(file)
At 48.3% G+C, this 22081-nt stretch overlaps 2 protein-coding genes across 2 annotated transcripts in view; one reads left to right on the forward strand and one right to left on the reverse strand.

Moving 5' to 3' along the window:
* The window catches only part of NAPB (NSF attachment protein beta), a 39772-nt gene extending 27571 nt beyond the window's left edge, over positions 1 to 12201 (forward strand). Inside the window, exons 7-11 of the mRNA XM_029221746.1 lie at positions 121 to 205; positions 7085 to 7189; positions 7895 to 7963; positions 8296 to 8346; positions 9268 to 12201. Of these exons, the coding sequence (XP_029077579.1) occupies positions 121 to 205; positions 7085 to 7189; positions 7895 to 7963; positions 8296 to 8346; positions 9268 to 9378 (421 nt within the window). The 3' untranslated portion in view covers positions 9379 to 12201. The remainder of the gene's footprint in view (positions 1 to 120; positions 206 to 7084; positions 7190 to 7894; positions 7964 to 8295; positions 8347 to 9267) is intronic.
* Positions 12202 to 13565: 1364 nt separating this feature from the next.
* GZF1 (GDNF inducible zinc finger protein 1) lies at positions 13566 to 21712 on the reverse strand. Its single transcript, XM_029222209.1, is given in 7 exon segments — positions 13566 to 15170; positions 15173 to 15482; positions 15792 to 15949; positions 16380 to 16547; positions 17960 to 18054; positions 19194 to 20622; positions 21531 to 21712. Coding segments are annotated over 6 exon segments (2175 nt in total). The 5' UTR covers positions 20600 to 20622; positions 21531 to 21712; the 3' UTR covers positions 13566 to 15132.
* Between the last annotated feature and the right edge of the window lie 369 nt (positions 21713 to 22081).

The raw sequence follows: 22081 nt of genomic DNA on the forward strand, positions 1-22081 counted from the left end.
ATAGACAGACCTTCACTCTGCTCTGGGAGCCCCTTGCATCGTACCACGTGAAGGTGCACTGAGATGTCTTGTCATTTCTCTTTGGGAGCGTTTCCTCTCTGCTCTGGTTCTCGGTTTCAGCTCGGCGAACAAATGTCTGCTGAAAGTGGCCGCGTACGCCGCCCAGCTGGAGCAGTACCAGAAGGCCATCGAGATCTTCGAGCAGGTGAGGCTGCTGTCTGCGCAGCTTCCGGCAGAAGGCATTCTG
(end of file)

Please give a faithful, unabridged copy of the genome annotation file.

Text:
At 48.3% G+C, this 22081-nt stretch overlaps 2 protein-coding genes across 2 annotated transcripts in view; one reads left to right on the forward strand and one right to left on the reverse strand.

Moving 5' to 3' along the window:
* The window catches only part of NAPB (NSF attachment protein beta), a 39772-nt gene extending 27571 nt beyond the window's left edge, over positions 1 to 12201 (forward strand). Inside the window, exons 7-11 of the mRNA XM_029221746.1 lie at positions 121 to 205; positions 7085 to 7189; positions 7895 to 7963; positions 8296 to 8346; positions 9268 to 12201. Of these exons, the coding sequence (XP_029077579.1) occupies positions 121 to 205; positions 7085 to 7189; positions 7895 to 7963; positions 8296 to 8346; positions 9268 to 9378 (421 nt within the window). The 3' untranslated portion in view covers positions 9379 to 12201. The remainder of the gene's footprint in view (positions 1 to 120; positions 206 to 7084; positions 7190 to 7894; positions 7964 to 8295; positions 8347 to 9267) is intronic.
* Positions 12202 to 13565: 1364 nt separating this feature from the next.
* GZF1 (GDNF inducible zinc finger protein 1) lies at positions 13566 to 21712 on the reverse strand. Its single transcript, XM_029222209.1, is given in 7 exon segments — positions 13566 to 15170; positions 15173 to 15482; positions 15792 to 15949; positions 16380 to 16547; positions 17960 to 18054; positions 19194 to 20622; positions 21531 to 21712. Coding segments are annotated over 6 exon segments (2175 nt in total). The 5' UTR covers positions 20600 to 20622; positions 21531 to 21712; the 3' UTR covers positions 13566 to 15132.
* Between the last annotated feature and the right edge of the window lie 369 nt (positions 21713 to 22081).

The raw sequence follows: 22081 nt of genomic DNA on the forward strand, positions 1-22081 counted from the left end.
ATAGACAGACCTTCACTCTGCTCTGGGAGCCCCTTGCATCGTACCACGTGAAGGTGCACTGAGATGTCTTGTCATTTCTCTTTGGGAGCGTTTCCTCTCTGCTCTGGTTCTCGGTTTCAGCTCGGCGAACAAATGTCTGCTGAAAGTGGCCGCGTACGCCGCCCAGCTGGAGCAGTACCAGAAGGCCATCGAGATCTTCGAGCAGGTGAGGCTGCTGTCTGCGCAGCTTCCGGCAGAAGGCATTCTG